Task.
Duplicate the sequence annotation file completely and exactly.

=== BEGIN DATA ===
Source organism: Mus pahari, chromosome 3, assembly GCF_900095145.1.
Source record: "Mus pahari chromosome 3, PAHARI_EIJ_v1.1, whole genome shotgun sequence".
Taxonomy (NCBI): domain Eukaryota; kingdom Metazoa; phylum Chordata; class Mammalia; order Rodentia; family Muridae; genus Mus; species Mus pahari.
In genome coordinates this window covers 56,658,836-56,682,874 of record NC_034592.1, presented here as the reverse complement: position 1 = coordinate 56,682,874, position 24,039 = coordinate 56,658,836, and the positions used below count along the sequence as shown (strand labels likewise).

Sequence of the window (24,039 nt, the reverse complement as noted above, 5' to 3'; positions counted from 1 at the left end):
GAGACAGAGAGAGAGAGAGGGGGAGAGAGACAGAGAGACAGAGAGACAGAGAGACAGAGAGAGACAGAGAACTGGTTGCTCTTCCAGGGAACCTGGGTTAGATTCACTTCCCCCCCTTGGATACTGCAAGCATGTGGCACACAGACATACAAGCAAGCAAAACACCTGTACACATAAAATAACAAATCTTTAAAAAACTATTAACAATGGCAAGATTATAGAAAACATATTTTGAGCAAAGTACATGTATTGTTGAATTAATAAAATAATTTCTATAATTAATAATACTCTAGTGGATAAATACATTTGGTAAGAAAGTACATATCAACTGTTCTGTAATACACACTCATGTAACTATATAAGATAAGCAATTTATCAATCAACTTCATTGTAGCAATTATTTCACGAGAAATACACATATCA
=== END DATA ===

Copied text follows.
Source organism: Mus pahari, chromosome 3, assembly GCF_900095145.1.
Source record: "Mus pahari chromosome 3, PAHARI_EIJ_v1.1, whole genome shotgun sequence".
Taxonomy (NCBI): domain Eukaryota; kingdom Metazoa; phylum Chordata; class Mammalia; order Rodentia; family Muridae; genus Mus; species Mus pahari.
In genome coordinates this window covers 56,658,836-56,682,874 of record NC_034592.1, presented here as the reverse complement: position 1 = coordinate 56,682,874, position 24,039 = coordinate 56,658,836, and the positions used below count along the sequence as shown (strand labels likewise).

Sequence of the window (24,039 nt, the reverse complement as noted above, 5' to 3'; positions counted from 1 at the left end):
GAGACAGAGAGAGAGAGAGGGGGAGAGAGACAGAGAGACAGAGAGACAGAGAGACAGAGAGAGACAGAGAACTGGTTGCTCTTCCAGGGAACCTGGGTTAGATTCACTTCCCCCCCTTGGATACTGCAAGCATGTGGCACACAGACATACAAGCAAGCAAAACACCTGTACACATAAAATAACAAATCTTTAAAAAACTATTAACAATGGCAAGATTATAGAAAACATATTTTGAGCAAAGTACATGTATTGTTGAATTAATAAAATAATTTCTATAATTAATAATACTCTAGTGGATAAATACATTTGGTAAGAAAGTACATATCAACTGTTCTGTAATACACACTCATGTAACTATATAAGATAAGCAATTTATCAATCAACTTCATTGTAGCAATTATTTCACGAGAAATACACATATCA